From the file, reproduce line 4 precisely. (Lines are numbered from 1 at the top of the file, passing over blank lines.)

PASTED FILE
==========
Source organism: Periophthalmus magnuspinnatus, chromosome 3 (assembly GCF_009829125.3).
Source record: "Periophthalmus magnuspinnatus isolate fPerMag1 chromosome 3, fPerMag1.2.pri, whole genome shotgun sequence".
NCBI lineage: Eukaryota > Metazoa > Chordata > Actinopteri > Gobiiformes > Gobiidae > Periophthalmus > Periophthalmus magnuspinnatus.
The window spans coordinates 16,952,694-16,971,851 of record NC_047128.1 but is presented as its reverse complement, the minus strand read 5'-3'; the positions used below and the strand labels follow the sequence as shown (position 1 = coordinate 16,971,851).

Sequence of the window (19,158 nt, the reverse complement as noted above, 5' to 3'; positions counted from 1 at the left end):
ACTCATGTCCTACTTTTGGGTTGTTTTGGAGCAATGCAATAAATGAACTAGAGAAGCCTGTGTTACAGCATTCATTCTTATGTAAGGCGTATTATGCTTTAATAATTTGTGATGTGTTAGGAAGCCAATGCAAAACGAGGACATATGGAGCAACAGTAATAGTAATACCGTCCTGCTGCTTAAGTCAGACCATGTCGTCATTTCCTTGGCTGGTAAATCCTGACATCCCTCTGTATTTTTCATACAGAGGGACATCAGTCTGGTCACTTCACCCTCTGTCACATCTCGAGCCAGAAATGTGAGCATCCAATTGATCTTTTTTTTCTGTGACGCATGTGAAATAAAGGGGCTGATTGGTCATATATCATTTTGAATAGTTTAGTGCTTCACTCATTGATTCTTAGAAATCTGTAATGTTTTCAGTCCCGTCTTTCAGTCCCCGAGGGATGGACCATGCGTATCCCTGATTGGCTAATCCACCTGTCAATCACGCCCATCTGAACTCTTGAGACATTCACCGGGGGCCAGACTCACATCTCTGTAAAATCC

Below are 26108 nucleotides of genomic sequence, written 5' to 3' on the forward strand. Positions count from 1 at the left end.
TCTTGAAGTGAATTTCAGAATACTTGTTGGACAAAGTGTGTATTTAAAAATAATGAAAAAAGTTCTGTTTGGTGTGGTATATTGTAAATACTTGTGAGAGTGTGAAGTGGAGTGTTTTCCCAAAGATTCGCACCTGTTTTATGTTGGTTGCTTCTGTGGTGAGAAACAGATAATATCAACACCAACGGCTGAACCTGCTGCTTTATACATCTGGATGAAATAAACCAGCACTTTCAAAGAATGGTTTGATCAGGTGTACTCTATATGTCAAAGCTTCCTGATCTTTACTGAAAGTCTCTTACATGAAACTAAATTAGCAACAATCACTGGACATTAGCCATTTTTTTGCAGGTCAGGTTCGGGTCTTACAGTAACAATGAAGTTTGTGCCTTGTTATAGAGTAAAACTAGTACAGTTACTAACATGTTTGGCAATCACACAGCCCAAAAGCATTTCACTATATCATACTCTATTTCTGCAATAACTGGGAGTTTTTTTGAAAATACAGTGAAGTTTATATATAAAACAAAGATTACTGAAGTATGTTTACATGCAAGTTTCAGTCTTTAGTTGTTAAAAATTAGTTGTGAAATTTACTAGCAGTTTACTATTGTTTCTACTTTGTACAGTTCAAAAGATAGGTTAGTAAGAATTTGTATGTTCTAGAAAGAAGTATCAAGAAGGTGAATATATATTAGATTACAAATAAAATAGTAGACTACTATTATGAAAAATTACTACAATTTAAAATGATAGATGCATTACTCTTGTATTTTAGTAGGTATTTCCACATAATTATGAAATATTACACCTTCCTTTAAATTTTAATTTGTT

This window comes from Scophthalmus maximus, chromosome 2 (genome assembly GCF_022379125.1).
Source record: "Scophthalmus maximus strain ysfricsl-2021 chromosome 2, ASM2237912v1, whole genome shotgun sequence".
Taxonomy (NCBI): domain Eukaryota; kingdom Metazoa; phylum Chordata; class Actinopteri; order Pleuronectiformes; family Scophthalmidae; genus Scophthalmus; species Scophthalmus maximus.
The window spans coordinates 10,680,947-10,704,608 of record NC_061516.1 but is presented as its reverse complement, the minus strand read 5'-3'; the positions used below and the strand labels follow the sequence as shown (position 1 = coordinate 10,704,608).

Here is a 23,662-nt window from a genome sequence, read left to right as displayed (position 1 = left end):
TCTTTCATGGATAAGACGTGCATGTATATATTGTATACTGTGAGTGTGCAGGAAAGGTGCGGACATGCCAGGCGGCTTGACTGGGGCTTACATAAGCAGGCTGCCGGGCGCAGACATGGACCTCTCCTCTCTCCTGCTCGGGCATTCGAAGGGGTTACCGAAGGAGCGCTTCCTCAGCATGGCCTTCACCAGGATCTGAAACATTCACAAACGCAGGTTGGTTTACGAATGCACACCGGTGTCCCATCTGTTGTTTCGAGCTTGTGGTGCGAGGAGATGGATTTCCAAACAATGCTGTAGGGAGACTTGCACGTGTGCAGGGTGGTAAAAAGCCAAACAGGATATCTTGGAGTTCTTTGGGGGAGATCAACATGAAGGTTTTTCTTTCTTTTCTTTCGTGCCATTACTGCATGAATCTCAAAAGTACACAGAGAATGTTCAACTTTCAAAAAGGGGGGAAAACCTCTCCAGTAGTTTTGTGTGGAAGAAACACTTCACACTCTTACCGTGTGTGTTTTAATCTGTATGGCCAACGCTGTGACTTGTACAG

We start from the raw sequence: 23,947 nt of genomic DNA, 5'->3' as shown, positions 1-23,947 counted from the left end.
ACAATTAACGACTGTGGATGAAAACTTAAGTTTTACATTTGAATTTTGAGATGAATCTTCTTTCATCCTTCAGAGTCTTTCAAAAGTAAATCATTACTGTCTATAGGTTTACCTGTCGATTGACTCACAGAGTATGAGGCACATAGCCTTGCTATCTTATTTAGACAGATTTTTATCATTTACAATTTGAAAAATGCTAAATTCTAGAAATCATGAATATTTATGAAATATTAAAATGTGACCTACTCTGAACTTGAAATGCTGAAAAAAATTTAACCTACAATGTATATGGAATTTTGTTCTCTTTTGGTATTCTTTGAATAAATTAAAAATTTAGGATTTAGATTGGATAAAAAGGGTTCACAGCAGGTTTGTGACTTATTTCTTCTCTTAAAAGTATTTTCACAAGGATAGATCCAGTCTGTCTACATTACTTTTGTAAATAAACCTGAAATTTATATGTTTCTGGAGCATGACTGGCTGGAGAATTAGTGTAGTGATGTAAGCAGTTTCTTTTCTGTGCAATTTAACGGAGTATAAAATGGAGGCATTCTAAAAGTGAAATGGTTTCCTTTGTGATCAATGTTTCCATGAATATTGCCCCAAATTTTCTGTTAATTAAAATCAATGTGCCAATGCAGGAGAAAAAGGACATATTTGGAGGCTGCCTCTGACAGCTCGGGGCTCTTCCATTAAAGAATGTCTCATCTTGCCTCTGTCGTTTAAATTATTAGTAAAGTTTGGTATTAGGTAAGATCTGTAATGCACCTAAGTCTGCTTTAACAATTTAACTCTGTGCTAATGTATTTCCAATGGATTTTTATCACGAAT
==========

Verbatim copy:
The window spans coordinates 16,952,694-16,971,851 of record NC_047128.1 but is presented as its reverse complement, the minus strand read 5'-3'; the positions used below and the strand labels follow the sequence as shown (position 1 = coordinate 16,971,851).